Recently, here at CIMCON, we've been thinking a lot about what smart city technology can mean for safety in the city. We work with cities all over the world and are often asked how officials can use technology efficiently and ethically to improve safety operations in their municipality. There's no one size fits all solution, but there are plenty of ways to mix and match technologies to build a solution that fits a city’s unique needs. In this post, we'll dig into smart city technology for security applications.
What are Safe City applications?
There are countless technology applications to help cities operate more efficiently, many of those applications fit under the 'safe city' umbrella. Already, we can help cities map out the frequency of gunshots, identify suspicious packages, and alert officials or rising water and potential flooding. But these applications start to be really effective when a city can mix, match and pair them to derive impactful outcomes out of the data the sensors collect. For example, when we deploy gunshot detector, camera and GPS enabled NearSky smart city hub, we can use data from each of these devices to direct the others to act. What does that mean? Here’s an example:
A city deploys a camera and a microphone, both integrated with a NearSky device on a streetlight in an area with historic gunshot activity. A gun is fired, the sound signature of the shot is recognized by the microphone and its on-board analytics. Once the gunshot is detected, NearSky can do any number of things with that data like send an alert to local officials with time and location of the event. It might also trigger the camera to start recording, capturing events immediately after the shot was fired.
Does that mean that in smart cities, there are cameras everywhere, surveilling my every move?
Short Answer, no. In smart cities, no one is sitting behind a monitor watching every frame from every camera. That would be a lot of work and a lot of liability. Instead, thanks to edge computing, we've trained our cameras to notice anomalies or potentially dangerous situations like suspicious objects being left behind or wrong way drivers without having to stream video back to a central management system. (If your new to the topic, be sure to check out our post on edge computing for a primer). Instead, the camera streams footage to a local processor, which runs some analytics and alerts officials only if one of the preprogrammed anomalies has occurred. Security personnel get a notification when an event occurs and can act accordingly. If needed, officials can pull the relevant video footage from the event, if not, its simply written over on the tiny SD card that lives in the edge device. So we can all relax, no one is watching you, unless you’re driving down the road in the wrong direction, then maybe they are.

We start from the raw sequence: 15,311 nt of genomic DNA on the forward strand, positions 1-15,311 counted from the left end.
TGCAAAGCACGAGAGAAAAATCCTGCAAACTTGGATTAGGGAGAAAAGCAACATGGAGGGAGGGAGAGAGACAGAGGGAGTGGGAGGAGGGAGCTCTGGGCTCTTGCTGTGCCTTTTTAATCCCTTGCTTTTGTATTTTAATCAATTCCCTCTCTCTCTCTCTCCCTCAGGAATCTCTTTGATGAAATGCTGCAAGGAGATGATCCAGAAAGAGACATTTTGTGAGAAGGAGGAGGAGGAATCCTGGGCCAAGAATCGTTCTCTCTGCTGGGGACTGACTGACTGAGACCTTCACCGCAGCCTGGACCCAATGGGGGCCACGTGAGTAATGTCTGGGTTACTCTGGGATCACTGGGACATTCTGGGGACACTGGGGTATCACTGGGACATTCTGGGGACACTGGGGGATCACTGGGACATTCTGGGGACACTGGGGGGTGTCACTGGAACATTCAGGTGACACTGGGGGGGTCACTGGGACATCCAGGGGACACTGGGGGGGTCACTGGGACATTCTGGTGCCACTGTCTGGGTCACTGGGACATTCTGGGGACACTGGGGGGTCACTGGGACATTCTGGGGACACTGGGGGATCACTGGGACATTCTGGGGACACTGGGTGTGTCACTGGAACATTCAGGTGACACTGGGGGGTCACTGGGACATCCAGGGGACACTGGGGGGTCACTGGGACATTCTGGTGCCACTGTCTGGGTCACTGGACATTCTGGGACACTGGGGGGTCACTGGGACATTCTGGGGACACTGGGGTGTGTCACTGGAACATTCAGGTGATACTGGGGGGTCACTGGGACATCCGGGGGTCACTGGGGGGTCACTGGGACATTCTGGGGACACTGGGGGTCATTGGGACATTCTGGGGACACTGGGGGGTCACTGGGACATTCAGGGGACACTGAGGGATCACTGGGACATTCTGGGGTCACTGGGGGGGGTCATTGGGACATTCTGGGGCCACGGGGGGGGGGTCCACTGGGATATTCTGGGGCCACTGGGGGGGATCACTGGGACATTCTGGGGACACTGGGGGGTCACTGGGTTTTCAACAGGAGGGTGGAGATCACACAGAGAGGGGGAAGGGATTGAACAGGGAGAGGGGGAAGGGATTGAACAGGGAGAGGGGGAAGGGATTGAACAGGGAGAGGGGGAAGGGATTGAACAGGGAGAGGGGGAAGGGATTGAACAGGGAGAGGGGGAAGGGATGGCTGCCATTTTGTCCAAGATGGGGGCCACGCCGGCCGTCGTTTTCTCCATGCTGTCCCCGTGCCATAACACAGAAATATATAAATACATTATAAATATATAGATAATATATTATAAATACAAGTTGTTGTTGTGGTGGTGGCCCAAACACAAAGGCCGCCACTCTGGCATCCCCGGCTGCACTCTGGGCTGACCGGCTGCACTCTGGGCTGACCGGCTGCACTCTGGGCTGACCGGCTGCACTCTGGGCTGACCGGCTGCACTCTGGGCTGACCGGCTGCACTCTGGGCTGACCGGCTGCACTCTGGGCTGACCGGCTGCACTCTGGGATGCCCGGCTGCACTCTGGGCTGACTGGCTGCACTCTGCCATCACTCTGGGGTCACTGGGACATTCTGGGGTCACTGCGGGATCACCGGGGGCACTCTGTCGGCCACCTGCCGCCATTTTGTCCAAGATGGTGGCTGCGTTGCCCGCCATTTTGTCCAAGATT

Of course, video surveillance isn't the only way smart city applications can be deployed to make cities safer. The beauty of the smart city field is that new applications are always emerging and each is as unique as the cities its meant to serve. To prove the point, I'll refer you to a small town in Manitoba that has deployed an application integrating cameras with radar technology to track polar bears and warn the community if a bear is headed their way. When the system detects a bear, automated emails alerts are sent to community members in order to reduce unwanted interactions.
Every city has its own security challenges and needs a bespoke set of solutions to address them. That’s why we built NearSky. We know that we'll never understand all the unique issues that cities face; however, we can provide cities with a tool kit to build solutions to their problem using technology and data. The NearSky Platform allows cities to easily design and deploy their own security solutions for less cost and less effort. Naturally, we have some suggestions on security applications and some out-of-the-box capabilities like gunshot detection, aggression detection, and wrong way driver detection (see our full list on our Smart City Roadmap). But we know that the cities are the real architects. Think of our NearSky Platform like an evening out at PaintNite, we'll give you a picture, and all the tools you need to paint that picture, but you might want to paint your own thing, and that’s fine too.
So are smart cities safer cities?
In my opinion, yes. When a city deploys more processing power at the edge, they can collect more data to better understand the way their city works, all without compromising the privacy of their residents and visitors. This data can be used to deploy security personnel more efficiently or to build models to predict hazardous events like floods or car accidents; the possibilities are endless. To be clear, a smart city is no utopia, there are some caveats. Governments must be ethical and transparent about the data they collect and the way they use that data for smart city apps to be truly beneficial. But that’s a weighted and very important topic which deserves a post all to itself, stay tuned.
To wrap up, when used appropriately, smart city applications are a great tool to drive efficiency all areas of city operations, including public safety. These efficiencies could ultimately save time, infrastructure, and maybe even a life.
Written by Liz Glivinski
Business Development Manager - Smart Cities